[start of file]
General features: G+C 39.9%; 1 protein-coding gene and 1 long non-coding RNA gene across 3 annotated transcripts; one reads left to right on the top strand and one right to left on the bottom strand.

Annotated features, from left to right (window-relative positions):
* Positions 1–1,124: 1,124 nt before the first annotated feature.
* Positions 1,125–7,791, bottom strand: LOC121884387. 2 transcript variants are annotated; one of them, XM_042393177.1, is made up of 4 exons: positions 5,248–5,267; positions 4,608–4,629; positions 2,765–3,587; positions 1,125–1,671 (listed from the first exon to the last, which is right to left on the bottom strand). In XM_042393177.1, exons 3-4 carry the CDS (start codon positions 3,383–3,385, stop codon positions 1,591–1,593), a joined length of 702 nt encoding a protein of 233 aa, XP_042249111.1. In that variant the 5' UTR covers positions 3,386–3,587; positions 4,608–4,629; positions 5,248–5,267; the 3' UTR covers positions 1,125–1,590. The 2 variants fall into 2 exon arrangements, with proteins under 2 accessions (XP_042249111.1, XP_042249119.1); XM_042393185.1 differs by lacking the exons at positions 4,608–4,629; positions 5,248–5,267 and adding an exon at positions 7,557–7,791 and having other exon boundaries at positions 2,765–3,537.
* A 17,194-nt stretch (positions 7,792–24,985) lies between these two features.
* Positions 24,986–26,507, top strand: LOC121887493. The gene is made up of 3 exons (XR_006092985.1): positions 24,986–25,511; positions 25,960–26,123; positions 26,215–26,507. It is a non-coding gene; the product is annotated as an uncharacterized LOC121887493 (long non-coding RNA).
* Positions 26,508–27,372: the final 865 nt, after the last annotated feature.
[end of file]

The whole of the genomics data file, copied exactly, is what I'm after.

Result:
General features: G+C 39.9%; 1 protein-coding gene and 1 long non-coding RNA gene across 3 annotated transcripts; one reads left to right on the top strand and one right to left on the bottom strand.

Annotated features, from left to right (window-relative positions):
* Positions 1–1,124: 1,124 nt before the first annotated feature.
* Positions 1,125–7,791, bottom strand: LOC121884387. 2 transcript variants are annotated; one of them, XM_042393177.1, is made up of 4 exons: positions 5,248–5,267; positions 4,608–4,629; positions 2,765–3,587; positions 1,125–1,671 (listed from the first exon to the last, which is right to left on the bottom strand). In XM_042393177.1, exons 3-4 carry the CDS (start codon positions 3,383–3,385, stop codon positions 1,591–1,593), a joined length of 702 nt encoding a protein of 233 aa, XP_042249111.1. In that variant the 5' UTR covers positions 3,386–3,587; positions 4,608–4,629; positions 5,248–5,267; the 3' UTR covers positions 1,125–1,590. The 2 variants fall into 2 exon arrangements, with proteins under 2 accessions (XP_042249111.1, XP_042249119.1); XM_042393185.1 differs by lacking the exons at positions 4,608–4,629; positions 5,248–5,267 and adding an exon at positions 7,557–7,791 and having other exon boundaries at positions 2,765–3,537.
* A 17,194-nt stretch (positions 7,792–24,985) lies between these two features.
* Positions 24,986–26,507, top strand: LOC121887493. The gene is made up of 3 exons (XR_006092985.1): positions 24,986–25,511; positions 25,960–26,123; positions 26,215–26,507. It is a non-coding gene; the product is annotated as an uncharacterized LOC121887493 (long non-coding RNA).
* Positions 26,508–27,372: the final 865 nt, after the last annotated feature.